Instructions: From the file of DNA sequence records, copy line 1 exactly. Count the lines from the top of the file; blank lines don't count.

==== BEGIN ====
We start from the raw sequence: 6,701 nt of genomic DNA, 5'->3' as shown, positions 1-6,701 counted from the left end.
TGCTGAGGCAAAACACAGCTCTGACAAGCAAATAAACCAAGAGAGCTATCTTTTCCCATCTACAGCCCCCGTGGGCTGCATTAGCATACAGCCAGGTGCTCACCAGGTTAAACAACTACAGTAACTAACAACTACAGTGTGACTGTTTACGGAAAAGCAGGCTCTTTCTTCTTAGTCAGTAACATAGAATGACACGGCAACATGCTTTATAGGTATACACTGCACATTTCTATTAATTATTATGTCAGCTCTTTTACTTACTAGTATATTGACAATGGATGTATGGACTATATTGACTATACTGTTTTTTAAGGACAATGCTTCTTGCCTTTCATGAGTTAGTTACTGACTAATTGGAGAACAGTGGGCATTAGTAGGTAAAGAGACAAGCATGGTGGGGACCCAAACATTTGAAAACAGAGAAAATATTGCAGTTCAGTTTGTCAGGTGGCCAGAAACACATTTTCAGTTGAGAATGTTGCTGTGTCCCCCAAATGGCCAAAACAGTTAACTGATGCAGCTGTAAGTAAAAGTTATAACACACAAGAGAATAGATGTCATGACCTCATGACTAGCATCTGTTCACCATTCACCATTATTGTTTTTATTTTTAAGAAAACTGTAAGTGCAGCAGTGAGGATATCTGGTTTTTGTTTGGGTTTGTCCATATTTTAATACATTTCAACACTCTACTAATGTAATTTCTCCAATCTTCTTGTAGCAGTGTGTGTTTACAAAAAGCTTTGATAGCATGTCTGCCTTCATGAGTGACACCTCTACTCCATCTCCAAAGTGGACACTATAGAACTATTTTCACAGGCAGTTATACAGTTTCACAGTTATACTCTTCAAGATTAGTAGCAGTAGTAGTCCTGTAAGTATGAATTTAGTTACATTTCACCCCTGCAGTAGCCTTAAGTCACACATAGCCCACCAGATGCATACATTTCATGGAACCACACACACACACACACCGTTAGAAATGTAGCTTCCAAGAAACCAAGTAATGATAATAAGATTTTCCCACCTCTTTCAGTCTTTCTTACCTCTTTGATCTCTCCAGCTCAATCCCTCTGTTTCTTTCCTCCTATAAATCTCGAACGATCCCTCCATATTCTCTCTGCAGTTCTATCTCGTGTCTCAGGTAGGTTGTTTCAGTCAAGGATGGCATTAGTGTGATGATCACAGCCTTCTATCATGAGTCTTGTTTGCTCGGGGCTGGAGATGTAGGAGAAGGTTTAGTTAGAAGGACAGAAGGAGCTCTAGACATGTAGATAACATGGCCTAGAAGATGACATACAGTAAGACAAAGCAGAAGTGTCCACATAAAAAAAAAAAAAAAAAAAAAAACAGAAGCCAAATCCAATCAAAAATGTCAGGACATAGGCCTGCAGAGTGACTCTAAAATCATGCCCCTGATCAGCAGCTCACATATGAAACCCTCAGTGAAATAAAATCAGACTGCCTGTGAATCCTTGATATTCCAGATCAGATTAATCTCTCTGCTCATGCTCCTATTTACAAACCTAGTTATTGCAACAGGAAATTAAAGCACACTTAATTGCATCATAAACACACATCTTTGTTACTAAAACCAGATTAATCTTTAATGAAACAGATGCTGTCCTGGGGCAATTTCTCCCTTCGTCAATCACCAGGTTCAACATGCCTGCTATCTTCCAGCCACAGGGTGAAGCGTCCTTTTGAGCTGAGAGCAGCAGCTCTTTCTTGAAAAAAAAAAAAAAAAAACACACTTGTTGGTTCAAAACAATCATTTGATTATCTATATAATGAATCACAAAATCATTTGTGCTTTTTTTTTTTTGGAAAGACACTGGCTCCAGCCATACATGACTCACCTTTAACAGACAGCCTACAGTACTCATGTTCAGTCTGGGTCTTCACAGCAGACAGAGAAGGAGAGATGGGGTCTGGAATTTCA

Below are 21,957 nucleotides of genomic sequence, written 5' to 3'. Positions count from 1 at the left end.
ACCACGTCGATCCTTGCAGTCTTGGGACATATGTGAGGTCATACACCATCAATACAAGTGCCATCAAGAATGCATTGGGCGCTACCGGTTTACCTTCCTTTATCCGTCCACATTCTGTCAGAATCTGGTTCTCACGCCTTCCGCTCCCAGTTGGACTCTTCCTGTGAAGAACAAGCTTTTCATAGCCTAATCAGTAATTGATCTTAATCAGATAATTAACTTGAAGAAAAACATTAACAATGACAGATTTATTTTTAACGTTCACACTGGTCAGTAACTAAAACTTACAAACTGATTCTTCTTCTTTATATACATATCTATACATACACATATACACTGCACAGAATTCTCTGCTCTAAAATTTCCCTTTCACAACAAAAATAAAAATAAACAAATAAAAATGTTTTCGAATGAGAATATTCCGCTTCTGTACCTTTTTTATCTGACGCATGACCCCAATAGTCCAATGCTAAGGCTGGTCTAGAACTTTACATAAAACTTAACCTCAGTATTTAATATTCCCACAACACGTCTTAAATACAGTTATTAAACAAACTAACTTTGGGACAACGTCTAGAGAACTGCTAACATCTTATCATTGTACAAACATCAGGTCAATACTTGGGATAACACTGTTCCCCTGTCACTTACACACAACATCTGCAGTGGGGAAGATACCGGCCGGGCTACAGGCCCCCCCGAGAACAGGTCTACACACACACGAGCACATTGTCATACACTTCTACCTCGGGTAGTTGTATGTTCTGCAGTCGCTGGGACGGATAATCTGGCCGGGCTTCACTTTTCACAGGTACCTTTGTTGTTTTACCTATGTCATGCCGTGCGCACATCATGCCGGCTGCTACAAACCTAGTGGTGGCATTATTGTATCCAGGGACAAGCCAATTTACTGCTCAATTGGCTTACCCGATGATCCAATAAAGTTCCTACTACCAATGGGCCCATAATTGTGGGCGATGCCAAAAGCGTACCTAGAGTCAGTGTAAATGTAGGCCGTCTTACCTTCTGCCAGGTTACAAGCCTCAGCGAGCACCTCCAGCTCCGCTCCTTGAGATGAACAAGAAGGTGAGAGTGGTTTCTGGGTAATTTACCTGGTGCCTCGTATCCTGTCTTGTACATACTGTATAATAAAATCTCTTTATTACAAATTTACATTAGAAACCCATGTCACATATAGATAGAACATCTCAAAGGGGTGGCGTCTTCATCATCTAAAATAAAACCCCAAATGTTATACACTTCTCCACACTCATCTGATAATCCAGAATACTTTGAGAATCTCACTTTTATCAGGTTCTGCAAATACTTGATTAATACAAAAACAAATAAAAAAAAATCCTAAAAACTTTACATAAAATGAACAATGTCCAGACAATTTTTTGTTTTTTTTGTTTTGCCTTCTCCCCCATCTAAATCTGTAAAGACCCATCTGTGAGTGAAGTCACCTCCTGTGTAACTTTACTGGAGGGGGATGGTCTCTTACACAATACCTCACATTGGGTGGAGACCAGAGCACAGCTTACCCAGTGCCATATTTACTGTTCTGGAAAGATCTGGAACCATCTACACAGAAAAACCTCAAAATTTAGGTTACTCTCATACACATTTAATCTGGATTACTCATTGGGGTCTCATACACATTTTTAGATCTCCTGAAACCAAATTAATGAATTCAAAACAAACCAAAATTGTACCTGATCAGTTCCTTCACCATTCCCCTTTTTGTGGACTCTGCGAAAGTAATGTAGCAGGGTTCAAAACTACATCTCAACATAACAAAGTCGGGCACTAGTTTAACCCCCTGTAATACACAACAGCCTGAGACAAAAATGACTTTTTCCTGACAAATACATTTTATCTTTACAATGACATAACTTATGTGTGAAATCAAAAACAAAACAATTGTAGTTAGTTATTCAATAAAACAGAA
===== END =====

We start from the raw sequence: 6,701 nt of genomic DNA, 5'->3' as shown, positions 1-6,701 counted from the left end.